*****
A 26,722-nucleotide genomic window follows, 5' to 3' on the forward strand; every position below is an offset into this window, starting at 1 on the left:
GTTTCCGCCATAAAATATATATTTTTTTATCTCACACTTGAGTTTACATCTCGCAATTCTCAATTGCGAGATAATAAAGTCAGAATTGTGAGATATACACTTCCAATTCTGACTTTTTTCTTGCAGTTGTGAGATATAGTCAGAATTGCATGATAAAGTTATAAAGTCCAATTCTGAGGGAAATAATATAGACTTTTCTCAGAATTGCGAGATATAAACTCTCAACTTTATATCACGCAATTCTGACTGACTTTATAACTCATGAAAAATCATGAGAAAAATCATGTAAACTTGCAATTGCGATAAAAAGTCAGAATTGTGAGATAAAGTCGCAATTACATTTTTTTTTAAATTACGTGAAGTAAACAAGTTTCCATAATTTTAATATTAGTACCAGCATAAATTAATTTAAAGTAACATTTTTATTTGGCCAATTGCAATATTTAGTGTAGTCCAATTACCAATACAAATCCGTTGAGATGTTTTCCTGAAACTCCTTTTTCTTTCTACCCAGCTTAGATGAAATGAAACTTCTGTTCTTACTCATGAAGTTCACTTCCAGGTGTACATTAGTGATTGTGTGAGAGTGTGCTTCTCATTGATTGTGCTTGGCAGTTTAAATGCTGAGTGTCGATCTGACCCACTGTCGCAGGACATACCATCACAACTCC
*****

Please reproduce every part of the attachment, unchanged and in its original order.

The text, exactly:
A 26,722-nucleotide genomic window follows, 5' to 3' on the forward strand; every position below is an offset into this window, starting at 1 on the left:
GTTTCCGCCATAAAATATATATTTTTTTATCTCACACTTGAGTTTACATCTCGCAATTCTCAATTGCGAGATAATAAAGTCAGAATTGTGAGATATACACTTCCAATTCTGACTTTTTTCTTGCAGTTGTGAGATATAGTCAGAATTGCATGATAAAGTTATAAAGTCCAATTCTGAGGGAAATAATATAGACTTTTCTCAGAATTGCGAGATATAAACTCTCAACTTTATATCACGCAATTCTGACTGACTTTATAACTCATGAAAAATCATGAGAAAAATCATGTAAACTTGCAATTGCGATAAAAAGTCAGAATTGTGAGATAAAGTCGCAATTACATTTTTTTTTAAATTACGTGAAGTAAACAAGTTTCCATAATTTTAATATTAGTACCAGCATAAATTAATTTAAAGTAACATTTTTATTTGGCCAATTGCAATATTTAGTGTAGTCCAATTACCAATACAAATCCGTTGAGATGTTTTCCTGAAACTCCTTTTTCTTTCTACCCAGCTTAGATGAAATGAAACTTCTGTTCTTACTCATGAAGTTCACTTCCAGGTGTACATTAGTGATTGTGTGAGAGTGTGCTTCTCATTGATTGTGCTTGGCAGTTTAAATGCTGAGTGTCGATCTGACCCACTGTCGCAGGACATACCATCACAACTCC